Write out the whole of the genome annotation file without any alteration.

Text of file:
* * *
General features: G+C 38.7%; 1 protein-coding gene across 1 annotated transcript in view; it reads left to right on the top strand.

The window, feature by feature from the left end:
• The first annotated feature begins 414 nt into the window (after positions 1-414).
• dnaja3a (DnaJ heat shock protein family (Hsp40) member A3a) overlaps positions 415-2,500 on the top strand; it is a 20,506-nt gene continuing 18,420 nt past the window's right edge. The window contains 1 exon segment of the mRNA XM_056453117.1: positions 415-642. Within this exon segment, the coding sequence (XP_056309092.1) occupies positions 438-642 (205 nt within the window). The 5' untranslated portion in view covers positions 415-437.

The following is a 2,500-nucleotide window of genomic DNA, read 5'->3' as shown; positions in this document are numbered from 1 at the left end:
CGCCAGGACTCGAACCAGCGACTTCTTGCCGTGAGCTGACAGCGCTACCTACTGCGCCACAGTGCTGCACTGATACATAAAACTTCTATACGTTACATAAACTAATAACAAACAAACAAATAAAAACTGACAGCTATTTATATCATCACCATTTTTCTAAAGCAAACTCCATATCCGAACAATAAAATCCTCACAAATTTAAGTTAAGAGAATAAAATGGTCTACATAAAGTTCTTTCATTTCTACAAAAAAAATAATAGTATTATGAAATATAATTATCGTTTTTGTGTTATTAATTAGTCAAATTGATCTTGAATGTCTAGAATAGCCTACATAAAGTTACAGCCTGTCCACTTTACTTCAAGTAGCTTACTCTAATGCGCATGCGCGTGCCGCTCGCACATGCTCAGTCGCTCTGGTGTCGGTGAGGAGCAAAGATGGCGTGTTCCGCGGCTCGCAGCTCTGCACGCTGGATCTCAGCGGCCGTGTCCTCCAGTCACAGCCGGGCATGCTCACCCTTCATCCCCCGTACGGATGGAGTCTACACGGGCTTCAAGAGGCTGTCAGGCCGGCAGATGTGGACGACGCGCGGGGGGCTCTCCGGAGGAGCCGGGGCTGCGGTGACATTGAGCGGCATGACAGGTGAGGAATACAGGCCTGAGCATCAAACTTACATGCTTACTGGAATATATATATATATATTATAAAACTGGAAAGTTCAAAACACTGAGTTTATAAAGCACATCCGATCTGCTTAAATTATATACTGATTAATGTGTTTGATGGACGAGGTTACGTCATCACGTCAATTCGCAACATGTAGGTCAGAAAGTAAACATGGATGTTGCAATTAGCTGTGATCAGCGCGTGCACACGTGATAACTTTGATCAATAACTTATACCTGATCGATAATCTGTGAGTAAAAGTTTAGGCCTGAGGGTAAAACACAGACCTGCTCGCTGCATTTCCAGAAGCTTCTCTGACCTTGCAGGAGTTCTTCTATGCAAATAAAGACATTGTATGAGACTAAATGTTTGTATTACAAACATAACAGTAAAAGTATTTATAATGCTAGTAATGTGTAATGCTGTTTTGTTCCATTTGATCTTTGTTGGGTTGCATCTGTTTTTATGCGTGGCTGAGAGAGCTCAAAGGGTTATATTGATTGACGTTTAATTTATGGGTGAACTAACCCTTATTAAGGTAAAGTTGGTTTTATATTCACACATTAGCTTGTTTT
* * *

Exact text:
General features: G+C 38.7%; 1 protein-coding gene across 1 annotated transcript in view; it reads left to right on the top strand.

The window, feature by feature from the left end:
• The first annotated feature begins 414 nt into the window (after positions 1-414).
• dnaja3a (DnaJ heat shock protein family (Hsp40) member A3a) overlaps positions 415-2,500 on the top strand; it is a 20,506-nt gene continuing 18,420 nt past the window's right edge. The window contains 1 exon segment of the mRNA XM_056453117.1: positions 415-642. Within this exon segment, the coding sequence (XP_056309092.1) occupies positions 438-642 (205 nt within the window). The 5' untranslated portion in view covers positions 415-437.

The following is a 2,500-nucleotide window of genomic DNA, read 5'->3' as shown; positions in this document are numbered from 1 at the left end:
CGCCAGGACTCGAACCAGCGACTTCTTGCCGTGAGCTGACAGCGCTACCTACTGCGCCACAGTGCTGCACTGATACATAAAACTTCTATACGTTACATAAACTAATAACAAACAAACAAATAAAAACTGACAGCTATTTATATCATCACCATTTTTCTAAAGCAAACTCCATATCCGAACAATAAAATCCTCACAAATTTAAGTTAAGAGAATAAAATGGTCTACATAAAGTTCTTTCATTTCTACAAAAAAAATAATAGTATTATGAAATATAATTATCGTTTTTGTGTTATTAATTAGTCAAATTGATCTTGAATGTCTAGAATAGCCTACATAAAGTTACAGCCTGTCCACTTTACTTCAAGTAGCTTACTCTAATGCGCATGCGCGTGCCGCTCGCACATGCTCAGTCGCTCTGGTGTCGGTGAGGAGCAAAGATGGCGTGTTCCGCGGCTCGCAGCTCTGCACGCTGGATCTCAGCGGCCGTGTCCTCCAGTCACAGCCGGGCATGCTCACCCTTCATCCCCCGTACGGATGGAGTCTACACGGGCTTCAAGAGGCTGTCAGGCCGGCAGATGTGGACGACGCGCGGGGGGCTCTCCGGAGGAGCCGGGGCTGCGGTGACATTGAGCGGCATGACAGGTGAGGAATACAGGCCTGAGCATCAAACTTACATGCTTACTGGAATATATATATATATATTATAAAACTGGAAAGTTCAAAACACTGAGTTTATAAAGCACATCCGATCTGCTTAAATTATATACTGATTAATGTGTTTGATGGACGAGGTTACGTCATCACGTCAATTCGCAACATGTAGGTCAGAAAGTAAACATGGATGTTGCAATTAGCTGTGATCAGCGCGTGCACACGTGATAACTTTGATCAATAACTTATACCTGATCGATAATCTGTGAGTAAAAGTTTAGGCCTGAGGGTAAAACACAGACCTGCTCGCTGCATTTCCAGAAGCTTCTCTGACCTTGCAGGAGTTCTTCTATGCAAATAAAGACATTGTATGAGACTAAATGTTTGTATTACAAACATAACAGTAAAAGTATTTATAATGCTAGTAATGTGTAATGCTGTTTTGTTCCATTTGATCTTTGTTGGGTTGCATCTGTTTTTATGCGTGGCTGAGAGAGCTCAAAGGGTTATATTGATTGACGTTTAATTTATGGGTGAACTAACCCTTATTAAGGTAAAGTTGGTTTTATATTCACACATTAGCTTGTTTT